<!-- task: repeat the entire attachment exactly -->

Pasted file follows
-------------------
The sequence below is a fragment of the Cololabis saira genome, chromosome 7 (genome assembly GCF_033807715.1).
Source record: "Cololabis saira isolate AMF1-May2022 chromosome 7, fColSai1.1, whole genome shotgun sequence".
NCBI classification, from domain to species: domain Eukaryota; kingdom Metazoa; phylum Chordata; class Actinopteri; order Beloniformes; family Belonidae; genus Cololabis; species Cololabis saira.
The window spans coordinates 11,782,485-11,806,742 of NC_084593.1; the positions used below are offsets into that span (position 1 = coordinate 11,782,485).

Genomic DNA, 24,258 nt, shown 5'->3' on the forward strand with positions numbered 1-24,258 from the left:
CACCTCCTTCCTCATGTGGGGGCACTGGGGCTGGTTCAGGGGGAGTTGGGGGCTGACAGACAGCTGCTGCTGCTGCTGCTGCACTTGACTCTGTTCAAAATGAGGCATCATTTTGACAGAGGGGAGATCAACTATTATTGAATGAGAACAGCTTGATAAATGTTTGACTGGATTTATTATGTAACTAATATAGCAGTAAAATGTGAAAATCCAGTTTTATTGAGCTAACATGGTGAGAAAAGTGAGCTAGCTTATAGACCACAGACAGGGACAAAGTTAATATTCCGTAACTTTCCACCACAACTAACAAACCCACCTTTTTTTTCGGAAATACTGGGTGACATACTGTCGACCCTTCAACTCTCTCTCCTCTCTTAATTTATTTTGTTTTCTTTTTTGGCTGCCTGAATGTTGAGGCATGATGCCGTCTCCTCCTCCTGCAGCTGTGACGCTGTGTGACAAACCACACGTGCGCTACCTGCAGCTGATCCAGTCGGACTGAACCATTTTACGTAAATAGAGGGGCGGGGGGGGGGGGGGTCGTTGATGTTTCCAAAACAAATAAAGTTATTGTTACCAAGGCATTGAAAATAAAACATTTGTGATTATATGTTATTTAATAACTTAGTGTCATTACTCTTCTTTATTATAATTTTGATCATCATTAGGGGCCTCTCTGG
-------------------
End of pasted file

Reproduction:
The sequence below is a fragment of the Cololabis saira genome, chromosome 7 (genome assembly GCF_033807715.1).
Source record: "Cololabis saira isolate AMF1-May2022 chromosome 7, fColSai1.1, whole genome shotgun sequence".
NCBI classification, from domain to species: domain Eukaryota; kingdom Metazoa; phylum Chordata; class Actinopteri; order Beloniformes; family Belonidae; genus Cololabis; species Cololabis saira.
The window spans coordinates 11,782,485-11,806,742 of NC_084593.1; the positions used below are offsets into that span (position 1 = coordinate 11,782,485).

Genomic DNA, 24,258 nt, shown 5'->3' on the forward strand with positions numbered 1-24,258 from the left:
CACCTCCTTCCTCATGTGGGGGCACTGGGGCTGGTTCAGGGGGAGTTGGGGGCTGACAGACAGCTGCTGCTGCTGCTGCTGCACTTGACTCTGTTCAAAATGAGGCATCATTTTGACAGAGGGGAGATCAACTATTATTGAATGAGAACAGCTTGATAAATGTTTGACTGGATTTATTATGTAACTAATATAGCAGTAAAATGTGAAAATCCAGTTTTATTGAGCTAACATGGTGAGAAAAGTGAGCTAGCTTATAGACCACAGACAGGGACAAAGTTAATATTCCGTAACTTTCCACCACAACTAACAAACCCACCTTTTTTTTCGGAAATACTGGGTGACATACTGTCGACCCTTCAACTCTCTCTCCTCTCTTAATTTATTTTGTTTTCTTTTTTGGCTGCCTGAATGTTGAGGCATGATGCCGTCTCCTCCTCCTGCAGCTGTGACGCTGTGTGACAAACCACACGTGCGCTACCTGCAGCTGATCCAGTCGGACTGAACCATTTTACGTAAATAGAGGGGCGGGGGGGGGGGGGGTCGTTGATGTTTCCAAAACAAATAAAGTTATTGTTACCAAGGCATTGAAAATAAAACATTTGTGATTATATGTTATTTAATAACTTAGTGTCATTACTCTTCTTTATTATAATTTTGATCATCATTAGGGGCCTCTCTGG